It has been compared to the game of “Whack-A-Mole” how the world is constantly congested, both within and between nations, from China to the U.S. to the U.K. and Europe and beyond, with cargo ships moored offshore waiting to berth, empty containers piled up at ports, undriven trucks parked at depots, and warehouses filled to the brim

Few individuals gave global supply systems any attention before the Covid epidemic hit. In fact, the majority of the world’s population, with the exception of those of us who either have worked for the collection of companies that make up the logistics sector—think packaging, shipping, port management, and dockworkers; air cargo, railways, freight forwarding, and trucking; and warehousing, inventory control, and informatics—or who were in charge of negotiating the international rules and policies that govern how businesses in the sector operate (I admit this), plies guilty. The shocking news stories and images of the American West Coast in October 2021 were what drew the public’s attention. Unable to discharge their Asian cargo at the Ports of Los Angeles and Long Beach, a record number of cargo ships—more than 100—were stranded in the Pacific Ocean. On the docks of the ports, more than 100,000 empty containers headed for outbound Asian routes are obstructing traffic. Incoming West Coast truckers were unable to discharge their empties at the ports, freeing up room for them to on-load incoming containers full of goods to be transferred to warehouses and wholesalers onto their rigs.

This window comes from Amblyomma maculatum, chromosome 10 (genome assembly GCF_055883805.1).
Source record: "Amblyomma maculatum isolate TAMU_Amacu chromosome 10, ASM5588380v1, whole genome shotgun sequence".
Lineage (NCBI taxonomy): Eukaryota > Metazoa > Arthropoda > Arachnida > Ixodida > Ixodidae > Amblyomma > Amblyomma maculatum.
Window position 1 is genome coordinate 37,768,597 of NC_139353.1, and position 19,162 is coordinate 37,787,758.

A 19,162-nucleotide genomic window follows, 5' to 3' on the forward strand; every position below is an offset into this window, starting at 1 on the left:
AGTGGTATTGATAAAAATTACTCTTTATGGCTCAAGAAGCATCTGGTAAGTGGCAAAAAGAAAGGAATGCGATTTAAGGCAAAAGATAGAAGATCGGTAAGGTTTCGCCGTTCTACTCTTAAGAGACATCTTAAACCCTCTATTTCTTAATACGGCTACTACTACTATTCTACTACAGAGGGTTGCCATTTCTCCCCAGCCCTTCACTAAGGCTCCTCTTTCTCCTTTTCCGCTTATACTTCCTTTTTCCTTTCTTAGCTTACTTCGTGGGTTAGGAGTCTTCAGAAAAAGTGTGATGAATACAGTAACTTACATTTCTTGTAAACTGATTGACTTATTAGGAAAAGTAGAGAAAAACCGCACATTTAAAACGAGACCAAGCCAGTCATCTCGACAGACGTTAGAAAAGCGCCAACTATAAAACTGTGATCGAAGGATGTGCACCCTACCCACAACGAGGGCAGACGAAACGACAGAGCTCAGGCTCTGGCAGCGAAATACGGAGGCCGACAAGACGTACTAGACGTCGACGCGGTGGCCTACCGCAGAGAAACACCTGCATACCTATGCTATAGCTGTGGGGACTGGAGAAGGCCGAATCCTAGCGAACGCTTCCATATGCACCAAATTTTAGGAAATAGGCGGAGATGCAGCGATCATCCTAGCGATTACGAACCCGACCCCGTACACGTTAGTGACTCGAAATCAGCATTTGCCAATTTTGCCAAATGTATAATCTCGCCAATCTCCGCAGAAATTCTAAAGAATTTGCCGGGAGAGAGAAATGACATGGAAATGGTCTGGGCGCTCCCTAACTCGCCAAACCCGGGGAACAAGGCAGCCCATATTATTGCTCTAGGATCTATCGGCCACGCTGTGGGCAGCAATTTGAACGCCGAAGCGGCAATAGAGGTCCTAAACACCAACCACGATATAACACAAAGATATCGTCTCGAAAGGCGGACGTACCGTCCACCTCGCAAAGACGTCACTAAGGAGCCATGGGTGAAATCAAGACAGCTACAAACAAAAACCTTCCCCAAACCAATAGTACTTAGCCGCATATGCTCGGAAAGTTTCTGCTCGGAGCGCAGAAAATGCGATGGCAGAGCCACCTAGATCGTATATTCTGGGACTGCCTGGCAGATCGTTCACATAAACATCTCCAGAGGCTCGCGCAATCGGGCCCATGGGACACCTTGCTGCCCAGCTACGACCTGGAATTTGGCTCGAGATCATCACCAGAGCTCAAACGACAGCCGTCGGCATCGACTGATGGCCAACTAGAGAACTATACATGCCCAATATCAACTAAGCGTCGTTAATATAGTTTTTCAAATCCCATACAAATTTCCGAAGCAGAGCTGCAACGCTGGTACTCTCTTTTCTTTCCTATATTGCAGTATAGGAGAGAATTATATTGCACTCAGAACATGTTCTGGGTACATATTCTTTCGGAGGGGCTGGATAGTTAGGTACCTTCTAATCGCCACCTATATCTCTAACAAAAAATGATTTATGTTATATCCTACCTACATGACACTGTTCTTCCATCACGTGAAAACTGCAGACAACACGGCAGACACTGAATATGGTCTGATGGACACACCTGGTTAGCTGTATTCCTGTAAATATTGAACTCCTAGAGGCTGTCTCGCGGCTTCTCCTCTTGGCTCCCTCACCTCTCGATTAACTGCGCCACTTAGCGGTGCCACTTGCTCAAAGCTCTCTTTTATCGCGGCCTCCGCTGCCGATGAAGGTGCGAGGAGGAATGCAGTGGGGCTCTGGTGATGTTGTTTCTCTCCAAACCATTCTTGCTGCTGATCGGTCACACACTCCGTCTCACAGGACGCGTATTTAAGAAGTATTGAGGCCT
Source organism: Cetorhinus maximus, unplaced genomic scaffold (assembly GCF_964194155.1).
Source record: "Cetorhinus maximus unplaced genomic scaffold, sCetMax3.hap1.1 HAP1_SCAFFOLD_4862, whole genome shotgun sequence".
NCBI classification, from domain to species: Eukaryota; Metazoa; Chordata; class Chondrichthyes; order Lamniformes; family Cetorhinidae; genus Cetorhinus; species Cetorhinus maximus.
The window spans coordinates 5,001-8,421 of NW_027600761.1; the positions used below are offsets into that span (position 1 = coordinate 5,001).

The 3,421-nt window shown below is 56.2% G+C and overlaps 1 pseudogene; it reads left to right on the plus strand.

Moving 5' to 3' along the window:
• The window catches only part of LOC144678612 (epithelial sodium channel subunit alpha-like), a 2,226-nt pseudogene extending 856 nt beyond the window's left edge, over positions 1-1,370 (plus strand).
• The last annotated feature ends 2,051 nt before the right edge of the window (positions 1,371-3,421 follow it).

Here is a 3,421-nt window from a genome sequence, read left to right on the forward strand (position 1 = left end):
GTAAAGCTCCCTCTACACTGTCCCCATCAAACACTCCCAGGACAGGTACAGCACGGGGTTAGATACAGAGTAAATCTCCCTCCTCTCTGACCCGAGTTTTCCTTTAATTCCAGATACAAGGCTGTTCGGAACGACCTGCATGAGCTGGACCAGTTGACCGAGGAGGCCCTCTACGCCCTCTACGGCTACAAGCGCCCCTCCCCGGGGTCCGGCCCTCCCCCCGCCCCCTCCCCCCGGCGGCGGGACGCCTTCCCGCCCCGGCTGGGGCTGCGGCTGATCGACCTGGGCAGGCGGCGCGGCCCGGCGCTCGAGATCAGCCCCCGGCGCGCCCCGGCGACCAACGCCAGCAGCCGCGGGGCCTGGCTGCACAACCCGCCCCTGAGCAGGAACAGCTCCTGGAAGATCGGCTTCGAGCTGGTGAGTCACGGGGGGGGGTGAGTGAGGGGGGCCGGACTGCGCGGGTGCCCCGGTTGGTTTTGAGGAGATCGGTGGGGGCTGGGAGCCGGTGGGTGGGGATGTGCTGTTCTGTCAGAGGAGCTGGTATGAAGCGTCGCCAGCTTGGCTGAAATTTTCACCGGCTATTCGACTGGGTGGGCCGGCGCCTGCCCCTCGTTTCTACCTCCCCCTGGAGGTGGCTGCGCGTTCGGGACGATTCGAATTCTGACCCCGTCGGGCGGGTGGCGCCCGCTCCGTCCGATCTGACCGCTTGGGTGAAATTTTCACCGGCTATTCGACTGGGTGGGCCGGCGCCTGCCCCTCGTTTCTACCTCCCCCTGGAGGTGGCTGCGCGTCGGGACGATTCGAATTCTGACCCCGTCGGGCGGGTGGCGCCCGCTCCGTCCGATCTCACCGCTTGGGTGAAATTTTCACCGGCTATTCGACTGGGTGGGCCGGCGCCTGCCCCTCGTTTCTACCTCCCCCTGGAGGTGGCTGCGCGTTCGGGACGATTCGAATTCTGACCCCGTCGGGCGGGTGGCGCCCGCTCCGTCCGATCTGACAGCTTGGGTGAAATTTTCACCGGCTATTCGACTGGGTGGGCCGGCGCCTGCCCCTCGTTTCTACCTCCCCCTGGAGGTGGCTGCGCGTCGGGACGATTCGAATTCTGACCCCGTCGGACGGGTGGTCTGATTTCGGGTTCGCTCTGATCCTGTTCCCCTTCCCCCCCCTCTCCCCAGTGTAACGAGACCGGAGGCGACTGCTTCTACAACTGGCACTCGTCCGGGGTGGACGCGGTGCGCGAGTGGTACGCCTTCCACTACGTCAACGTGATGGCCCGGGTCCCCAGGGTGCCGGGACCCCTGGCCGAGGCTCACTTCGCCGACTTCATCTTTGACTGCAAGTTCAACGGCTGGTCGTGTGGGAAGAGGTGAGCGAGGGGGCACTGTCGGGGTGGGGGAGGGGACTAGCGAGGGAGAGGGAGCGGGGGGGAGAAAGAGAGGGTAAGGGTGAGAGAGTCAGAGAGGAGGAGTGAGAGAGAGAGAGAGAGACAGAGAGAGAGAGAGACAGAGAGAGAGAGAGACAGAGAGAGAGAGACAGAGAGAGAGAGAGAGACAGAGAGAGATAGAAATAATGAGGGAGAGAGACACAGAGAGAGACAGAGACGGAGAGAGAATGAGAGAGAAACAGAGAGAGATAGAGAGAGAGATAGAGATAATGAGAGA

For the previous 20 to 25 years, chemical supply chains have seen a very benign climate, with the exception of the Financial Crisis in 2008/9

Consider the cost of shipping cargo—by truck, train, air, or sea. Increases or decreases in these rates work to rebalance markets that have obvious distortions and dislocations. They frequently receive media attention. Such is the case that ships arriving from Asia may likely attempt to sail to other ports where prices are cheaper, such as Oakland, when cargo rates at certain seaports, say those in Southern California, rise dramatically as a consequence of congestion (or other circumstances). The LA Basin may experience less congestion as a result of these rate differentials, but most commentators overlook the fact that Oakland’s port facilities, particularly its on-land infrastructure, are still uncertain about their ability to offer the same level of service, competitive pricing, and transfer speed. The turmoil of today’s supply chains serves as a clear warning from the Whack-A-Mole game: the logistics sector will have no option but to adopt pricing and delivery strategies that better balance “willingness to pay” on the demand side with “capacity to deliver” on the supply side.